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Homework Help: Photon Emission Rate and Optics Questions

  1. Apr 4, 2005 #1
    I'm really lost on these 3 questions. My physics teacher decided she was sick of thermodynamics and gave us this packet over material we haven't covered yet, but she expects us to get it without any problem. I'm really stuck on these:

    1. Assume that sodium produces monochromatic light with a wavelength of 5.89x10^-7 m. At what rate would a 10 watt sodium vapor light be emitting photons?
    A. 3.5x10^19 photons/s
    B. 3.0x10^19 photons/s
    C. 2.5x10^19 photons/s
    D. 2.0x10^19 photons/s
    I don't even know how to start this problem. We have never done anything with photons yet in our class. I tried looking for an equation, but I couldn't find anything. Does anybody know a certain equation I have to use to solve this?

    2. Non-polarized light first passes through one polarizing filter and then through a second. If the intensity of light emerging from the second filter is 12.5% of hte light that struck the first filter, at what angle must the axes of the two filters be with respect to one another?
    A. 7 degrees
    B. 30 degrees
    C. 42 degrees
    D. 60 degrees
    E. 83 degrees
    Again, we have never covered polarization, but I think to find an angle you have to use inverse tangent. I just don't know what value to use the inverse tangent on. How can I solve this problem??

    3. At transmission, diffraction grating is ruled with 5000 lines per cm. Through what angle will the first order maxima be deflected when light with a wavelength of 4.5x10^-7 m strikes the grating at an angle of incidence of 0 degrees?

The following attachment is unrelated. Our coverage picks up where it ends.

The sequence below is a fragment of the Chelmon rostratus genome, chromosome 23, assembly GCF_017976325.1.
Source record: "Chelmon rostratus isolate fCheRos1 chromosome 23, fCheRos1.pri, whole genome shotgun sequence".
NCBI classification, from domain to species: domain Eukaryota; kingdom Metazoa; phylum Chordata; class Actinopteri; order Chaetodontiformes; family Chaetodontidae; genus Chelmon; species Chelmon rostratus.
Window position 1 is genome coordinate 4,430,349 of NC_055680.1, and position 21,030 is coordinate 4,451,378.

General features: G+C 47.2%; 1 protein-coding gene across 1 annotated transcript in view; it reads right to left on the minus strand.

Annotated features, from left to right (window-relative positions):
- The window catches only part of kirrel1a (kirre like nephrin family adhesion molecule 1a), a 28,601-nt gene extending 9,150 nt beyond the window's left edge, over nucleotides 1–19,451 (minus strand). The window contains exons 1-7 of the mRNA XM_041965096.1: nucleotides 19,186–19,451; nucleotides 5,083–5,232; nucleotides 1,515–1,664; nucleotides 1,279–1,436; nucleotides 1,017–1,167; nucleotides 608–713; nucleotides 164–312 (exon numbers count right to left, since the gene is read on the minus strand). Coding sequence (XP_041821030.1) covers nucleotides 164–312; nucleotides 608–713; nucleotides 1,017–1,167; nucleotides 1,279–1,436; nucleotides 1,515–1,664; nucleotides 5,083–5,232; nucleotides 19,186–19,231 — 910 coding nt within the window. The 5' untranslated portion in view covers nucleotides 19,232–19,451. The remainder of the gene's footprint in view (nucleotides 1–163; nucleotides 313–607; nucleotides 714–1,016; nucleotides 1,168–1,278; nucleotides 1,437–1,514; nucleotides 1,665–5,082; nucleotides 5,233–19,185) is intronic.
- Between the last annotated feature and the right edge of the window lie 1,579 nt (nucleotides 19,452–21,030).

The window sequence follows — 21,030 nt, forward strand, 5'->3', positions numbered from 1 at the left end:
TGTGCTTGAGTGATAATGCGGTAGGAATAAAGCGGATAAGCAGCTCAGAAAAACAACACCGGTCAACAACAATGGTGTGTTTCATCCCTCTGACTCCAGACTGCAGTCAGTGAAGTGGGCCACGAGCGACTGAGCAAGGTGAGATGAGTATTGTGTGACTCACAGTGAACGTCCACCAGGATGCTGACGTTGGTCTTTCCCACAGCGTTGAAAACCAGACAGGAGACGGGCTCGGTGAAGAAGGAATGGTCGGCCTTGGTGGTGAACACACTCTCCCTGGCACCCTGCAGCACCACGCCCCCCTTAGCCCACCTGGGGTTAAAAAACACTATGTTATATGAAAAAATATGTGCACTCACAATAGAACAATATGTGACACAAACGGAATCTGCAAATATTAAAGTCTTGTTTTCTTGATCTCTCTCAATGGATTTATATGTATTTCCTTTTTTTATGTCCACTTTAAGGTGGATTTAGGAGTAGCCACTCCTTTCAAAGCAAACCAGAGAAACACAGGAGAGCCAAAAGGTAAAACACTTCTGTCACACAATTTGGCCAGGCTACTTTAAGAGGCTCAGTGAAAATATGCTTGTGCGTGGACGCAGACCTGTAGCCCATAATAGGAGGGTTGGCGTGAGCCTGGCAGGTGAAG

Again, never had this material. But again, don't you use the inverse of a function to find the angle needed? But like in the last problem, I don't know what value to use the inverse on. Is there a formula I could use?

    All help is appreciated. Thanks.
  2. jcsd
  3. Apr 4, 2005 #2


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    It's not okay (for me,at least,if i were you,even if just for a sec) to think of solving problems without knowing the theory first.So how about either wait till u cover the theory in class,or do some reading from the textbook...?

  4. Apr 4, 2005 #3
    I'm reading. I was able to solve the other 5 problems that came with these. But, these questions are due tomorrow at the beginning of class... Which means, we're not going over them.
  5. Apr 4, 2005 #4
    Oh, and our textbook is a Conceptual PHysics book, and there is no math in it. so I can't really consult it. This isn't the first time I've received random problems I didn't know how to do.
  6. Apr 4, 2005 #5


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    You don't need math.These problems are all about logics (<--------Conceptual Physics) and simple arithmetics & algebra...

    I'll let someone else do the theory explanation.

  7. Oct 16, 2011 #6
    the ans is the 2nd option.

    the original answer is 2.971*10^19.
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